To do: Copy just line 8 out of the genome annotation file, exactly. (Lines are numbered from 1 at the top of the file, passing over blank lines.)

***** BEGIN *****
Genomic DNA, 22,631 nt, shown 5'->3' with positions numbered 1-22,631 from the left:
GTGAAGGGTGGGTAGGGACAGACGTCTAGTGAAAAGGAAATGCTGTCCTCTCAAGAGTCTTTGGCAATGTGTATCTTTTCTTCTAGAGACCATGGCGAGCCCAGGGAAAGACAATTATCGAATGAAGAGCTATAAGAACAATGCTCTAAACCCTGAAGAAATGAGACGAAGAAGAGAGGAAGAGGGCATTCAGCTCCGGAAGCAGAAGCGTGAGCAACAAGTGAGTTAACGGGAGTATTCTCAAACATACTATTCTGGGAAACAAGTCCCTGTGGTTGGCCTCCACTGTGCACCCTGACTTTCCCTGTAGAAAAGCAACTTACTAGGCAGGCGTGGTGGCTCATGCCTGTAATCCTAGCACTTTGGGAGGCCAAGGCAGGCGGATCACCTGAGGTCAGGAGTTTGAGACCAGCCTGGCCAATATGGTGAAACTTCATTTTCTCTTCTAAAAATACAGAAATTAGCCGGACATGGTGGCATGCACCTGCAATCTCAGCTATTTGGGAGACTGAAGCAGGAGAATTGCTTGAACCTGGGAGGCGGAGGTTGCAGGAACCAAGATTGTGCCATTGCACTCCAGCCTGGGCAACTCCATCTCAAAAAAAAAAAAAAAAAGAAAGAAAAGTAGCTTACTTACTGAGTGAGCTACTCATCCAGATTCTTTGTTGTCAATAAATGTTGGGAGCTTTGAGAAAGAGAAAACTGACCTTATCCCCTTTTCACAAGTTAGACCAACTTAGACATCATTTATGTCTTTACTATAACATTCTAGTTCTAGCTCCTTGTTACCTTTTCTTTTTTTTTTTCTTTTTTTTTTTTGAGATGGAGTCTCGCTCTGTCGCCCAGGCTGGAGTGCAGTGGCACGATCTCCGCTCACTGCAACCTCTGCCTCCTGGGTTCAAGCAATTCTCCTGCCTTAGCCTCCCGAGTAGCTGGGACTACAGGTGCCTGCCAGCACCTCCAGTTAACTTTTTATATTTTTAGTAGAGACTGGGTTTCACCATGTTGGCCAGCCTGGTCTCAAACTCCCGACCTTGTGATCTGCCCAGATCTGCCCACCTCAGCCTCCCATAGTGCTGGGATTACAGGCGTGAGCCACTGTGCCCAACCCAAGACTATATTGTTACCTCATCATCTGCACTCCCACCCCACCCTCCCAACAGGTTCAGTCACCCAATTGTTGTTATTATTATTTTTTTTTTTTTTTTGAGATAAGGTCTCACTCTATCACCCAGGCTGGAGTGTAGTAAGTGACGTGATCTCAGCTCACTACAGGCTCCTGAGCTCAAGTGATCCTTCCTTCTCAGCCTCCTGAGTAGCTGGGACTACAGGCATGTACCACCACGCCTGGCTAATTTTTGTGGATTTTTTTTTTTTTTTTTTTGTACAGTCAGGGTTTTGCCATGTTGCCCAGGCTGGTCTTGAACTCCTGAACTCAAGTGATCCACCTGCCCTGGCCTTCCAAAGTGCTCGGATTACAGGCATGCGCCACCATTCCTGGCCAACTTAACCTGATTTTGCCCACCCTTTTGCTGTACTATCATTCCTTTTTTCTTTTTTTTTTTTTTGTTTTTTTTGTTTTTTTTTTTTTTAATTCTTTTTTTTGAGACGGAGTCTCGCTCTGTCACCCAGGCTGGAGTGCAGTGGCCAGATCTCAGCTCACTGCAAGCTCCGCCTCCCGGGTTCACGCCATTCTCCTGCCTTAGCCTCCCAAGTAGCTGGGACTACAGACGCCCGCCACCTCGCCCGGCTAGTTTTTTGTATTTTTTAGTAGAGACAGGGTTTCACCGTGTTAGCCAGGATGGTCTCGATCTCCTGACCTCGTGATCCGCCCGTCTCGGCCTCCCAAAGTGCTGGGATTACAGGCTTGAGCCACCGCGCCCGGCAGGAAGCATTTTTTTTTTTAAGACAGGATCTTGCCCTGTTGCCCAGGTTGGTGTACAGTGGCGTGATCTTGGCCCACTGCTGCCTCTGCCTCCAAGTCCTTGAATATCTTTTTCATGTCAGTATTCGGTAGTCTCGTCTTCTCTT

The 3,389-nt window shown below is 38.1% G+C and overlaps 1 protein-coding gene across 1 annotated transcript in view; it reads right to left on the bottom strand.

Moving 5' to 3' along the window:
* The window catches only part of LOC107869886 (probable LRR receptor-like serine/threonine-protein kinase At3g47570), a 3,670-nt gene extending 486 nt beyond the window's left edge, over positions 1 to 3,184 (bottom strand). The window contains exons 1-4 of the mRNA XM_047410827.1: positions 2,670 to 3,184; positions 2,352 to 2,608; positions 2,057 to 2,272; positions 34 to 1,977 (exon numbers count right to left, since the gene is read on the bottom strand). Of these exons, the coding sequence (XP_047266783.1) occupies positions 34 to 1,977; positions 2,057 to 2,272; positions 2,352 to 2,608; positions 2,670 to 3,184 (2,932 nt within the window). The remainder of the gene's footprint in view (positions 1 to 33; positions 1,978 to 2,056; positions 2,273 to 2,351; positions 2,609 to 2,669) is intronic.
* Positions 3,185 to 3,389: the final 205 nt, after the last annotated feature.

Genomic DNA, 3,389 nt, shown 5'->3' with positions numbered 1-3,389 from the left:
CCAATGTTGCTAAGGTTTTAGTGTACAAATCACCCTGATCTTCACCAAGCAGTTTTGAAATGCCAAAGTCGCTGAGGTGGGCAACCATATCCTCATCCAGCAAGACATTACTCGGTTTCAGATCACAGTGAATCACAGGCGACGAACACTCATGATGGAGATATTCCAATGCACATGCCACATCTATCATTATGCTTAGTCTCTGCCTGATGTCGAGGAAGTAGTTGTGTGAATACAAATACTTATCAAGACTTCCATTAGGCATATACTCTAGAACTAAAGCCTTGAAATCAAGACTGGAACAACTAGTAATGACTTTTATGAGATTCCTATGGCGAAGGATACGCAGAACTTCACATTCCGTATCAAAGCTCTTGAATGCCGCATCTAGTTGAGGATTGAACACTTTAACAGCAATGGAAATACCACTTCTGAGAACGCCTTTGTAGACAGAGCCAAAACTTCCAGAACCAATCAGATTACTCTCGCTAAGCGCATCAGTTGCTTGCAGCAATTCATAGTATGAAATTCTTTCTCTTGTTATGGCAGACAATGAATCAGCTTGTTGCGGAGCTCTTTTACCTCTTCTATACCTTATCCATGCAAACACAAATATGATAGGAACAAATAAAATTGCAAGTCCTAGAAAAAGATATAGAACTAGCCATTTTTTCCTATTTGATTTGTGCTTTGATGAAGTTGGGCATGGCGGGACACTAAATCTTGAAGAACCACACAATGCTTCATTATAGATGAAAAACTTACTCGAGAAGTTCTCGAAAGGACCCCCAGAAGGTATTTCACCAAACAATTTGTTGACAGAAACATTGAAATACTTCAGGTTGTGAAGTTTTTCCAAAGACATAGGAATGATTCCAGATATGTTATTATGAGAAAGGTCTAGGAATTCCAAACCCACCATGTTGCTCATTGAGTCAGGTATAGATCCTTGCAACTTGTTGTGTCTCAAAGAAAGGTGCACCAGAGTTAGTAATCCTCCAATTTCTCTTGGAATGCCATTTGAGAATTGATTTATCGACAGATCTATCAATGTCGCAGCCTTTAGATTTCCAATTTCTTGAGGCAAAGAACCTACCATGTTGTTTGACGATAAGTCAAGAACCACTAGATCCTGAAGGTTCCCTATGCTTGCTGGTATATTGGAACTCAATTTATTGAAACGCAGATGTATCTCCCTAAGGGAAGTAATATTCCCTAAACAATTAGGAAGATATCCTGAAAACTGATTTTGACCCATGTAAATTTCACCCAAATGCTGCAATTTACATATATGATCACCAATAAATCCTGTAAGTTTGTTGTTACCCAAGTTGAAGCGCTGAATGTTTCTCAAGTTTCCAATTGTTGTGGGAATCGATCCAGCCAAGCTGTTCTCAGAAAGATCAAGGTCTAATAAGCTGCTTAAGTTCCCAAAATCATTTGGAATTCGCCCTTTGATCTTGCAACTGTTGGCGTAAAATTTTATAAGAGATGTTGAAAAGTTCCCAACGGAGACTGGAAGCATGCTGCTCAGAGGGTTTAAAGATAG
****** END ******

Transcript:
CCAATGTTGCTAAGGTTTTAGTGTACAAATCACCCTGATCTTCACCAAGCAGTTTTGAAATGCCAAAGTCGCTGAGGTGGGCAACCATATCCTCATCCAGCAAGACATTACTCGGTTTCAGATCACAGTGAATCACAGGCGACGAACACTCATGATGGAGATATTCCAATGCACATGCCACATCTATCATTATGCTTAGTCTCTGCCTGATGTCGAGGAAGTAGTTGTGTGAATACAAATACTTATCAAGACTTCCATTAGGCATATACTCTAGAACTAAAGCCTTGAAATCAAGACTGGAACAACTAGTAATGACTTTTATGAGATTCCTATGGCGAAGGATACGCAGAACTTCACATTCCGTATCAAAGCTCTTGAATGCCGCATCTAGTTGAGGATTGAACACTTTAACAGCAATGGAAATACCACTTCTGAGAACGCCTTTGTAGACAGAGCCAAAACTTCCAGAACCAATCAGATTACTCTCGCTAAGCGCATCAGTTGCTTGCAGCAATTCATAGTATGAAATTCTTTCTCTTGTTATGGCAGACAATGAATCAGCTTGTTGCGGAGCTCTTTTACCTCTTCTATACCTTATCCATGCAAACACAAATATGATAGGAACAAATAAAATTGCAAGTCCTAGAAAAAGATATAGAACTAGCCATTTTTTCCTATTTGATTTGTGCTTTGATGAAGTTGGGCATGGCGGGACACTAAATCTTGAAGAACCACACAATGCTTCATTATAGATGAAAAACTTACTCGAGAAGTTCTCGAAAGGACCCCCAGAAGGTATTTCACCAAACAATTTGTTGACAGAAACATTGAAATACTTCAGGTTGTGAAGTTTTTCCAAAGACATAGGAATGATTCCAGATATGTTATTATGAGAAAGGTCTAGGAATTCCAAACCCACCATGTTGCTCATTGAGTCAGGTATAGATCCTTGCAACTTGTTGTGTCTCAAAGAAAGGTGCACCAGAGTTAGTAATCCTCCAATTTCTCTTGGAATGCCATTTGAGAATTGATTTATCGACAGATCTATCAATGTCGCAGCCTTTAGATTTCCAATTTCTTGAGGCAAAGAACCTACCATGTTGTTTGACGATAAGTCAAGAACCACTAGATCCTGAAGGTTCCCTATGCTTGCTGGTATATTGGAACTCAATTTATTGAAACGCAGATGTATCTCCCTAAGGGAAGTAATATTCCCTAAACAATTAGGAAGATATCCTGAAAACTGATTTTGACCCATGTAAATTTCACCCAAATGCTGCAATTTACATATATGATCACCAATAAATCCTGTAAGTTTGTTGTTACCCAAGTTGAAGCGCTGAATGTTTCTCAAGTTTCCAATTGTTGTGGGAATCGATCCAGCCAAGCTGTTCTCAGAAAGATCAAGGTCTAATAAGCTGCTTAAGTTCCCAAAATCATTTGGAATTCGCCCTTTGATCTTGCAACTGTTGGCGTAAAATTTTATAAGAGATGTTGAAAAGTTCCCAACGGAGACTGGAAGCATGCTGCTCAGAGGGTTTAAAGATAG